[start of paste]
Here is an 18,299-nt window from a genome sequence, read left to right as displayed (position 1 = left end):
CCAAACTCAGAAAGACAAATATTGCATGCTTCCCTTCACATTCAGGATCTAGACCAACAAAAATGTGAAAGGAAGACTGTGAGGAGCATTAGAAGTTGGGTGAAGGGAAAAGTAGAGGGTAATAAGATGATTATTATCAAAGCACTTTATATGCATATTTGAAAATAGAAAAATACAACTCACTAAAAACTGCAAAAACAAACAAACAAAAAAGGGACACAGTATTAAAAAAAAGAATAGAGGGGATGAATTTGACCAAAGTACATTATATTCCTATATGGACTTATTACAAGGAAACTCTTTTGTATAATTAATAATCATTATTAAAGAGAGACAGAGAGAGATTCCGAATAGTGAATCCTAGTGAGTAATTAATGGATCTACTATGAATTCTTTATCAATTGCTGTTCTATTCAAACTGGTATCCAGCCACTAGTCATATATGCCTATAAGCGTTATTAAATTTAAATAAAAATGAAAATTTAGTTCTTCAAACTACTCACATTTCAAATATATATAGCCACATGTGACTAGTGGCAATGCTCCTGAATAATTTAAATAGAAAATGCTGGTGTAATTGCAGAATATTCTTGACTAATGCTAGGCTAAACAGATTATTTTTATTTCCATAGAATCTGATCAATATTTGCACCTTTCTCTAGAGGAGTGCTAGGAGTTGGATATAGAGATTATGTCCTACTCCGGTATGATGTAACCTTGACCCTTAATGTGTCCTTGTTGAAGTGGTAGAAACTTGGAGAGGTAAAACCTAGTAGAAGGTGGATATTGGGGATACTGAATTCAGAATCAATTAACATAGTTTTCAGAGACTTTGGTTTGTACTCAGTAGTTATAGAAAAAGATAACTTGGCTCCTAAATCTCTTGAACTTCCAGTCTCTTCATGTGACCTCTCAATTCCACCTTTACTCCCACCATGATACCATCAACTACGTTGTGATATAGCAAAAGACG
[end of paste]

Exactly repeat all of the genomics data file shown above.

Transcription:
Here is an 18,299-nt window from a genome sequence, read left to right as displayed (position 1 = left end):
CCAAACTCAGAAAGACAAATATTGCATGCTTCCCTTCACATTCAGGATCTAGACCAACAAAAATGTGAAAGGAAGACTGTGAGGAGCATTAGAAGTTGGGTGAAGGGAAAAGTAGAGGGTAATAAGATGATTATTATCAAAGCACTTTATATGCATATTTGAAAATAGAAAAATACAACTCACTAAAAACTGCAAAAACAAACAAACAAAAAAGGGACACAGTATTAAAAAAAAGAATAGAGGGGATGAATTTGACCAAAGTACATTATATTCCTATATGGACTTATTACAAGGAAACTCTTTTGTATAATTAATAATCATTATTAAAGAGAGACAGAGAGAGATTCCGAATAGTGAATCCTAGTGAGTAATTAATGGATCTACTATGAATTCTTTATCAATTGCTGTTCTATTCAAACTGGTATCCAGCCACTAGTCATATATGCCTATAAGCGTTATTAAATTTAAATAAAAATGAAAATTTAGTTCTTCAAACTACTCACATTTCAAATATATATAGCCACATGTGACTAGTGGCAATGCTCCTGAATAATTTAAATAGAAAATGCTGGTGTAATTGCAGAATATTCTTGACTAATGCTAGGCTAAACAGATTATTTTTATTTCCATAGAATCTGATCAATATTTGCACCTTTCTCTAGAGGAGTGCTAGGAGTTGGATATAGAGATTATGTCCTACTCCGGTATGATGTAACCTTGACCCTTAATGTGTCCTTGTTGAAGTGGTAGAAACTTGGAGAGGTAAAACCTAGTAGAAGGTGGATATTGGGGATACTGAATTCAGAATCAATTAACATAGTTTTCAGAGACTTTGGTTTGTACTCAGTAGTTATAGAAAAAGATAACTTGGCTCCTAAATCTCTTGAACTTCCAGTCTCTTCATGTGACCTCTCAATTCCACCTTTACTCCCACCATGATACCATCAACTACGTTGTGATATAGCAAAAGACG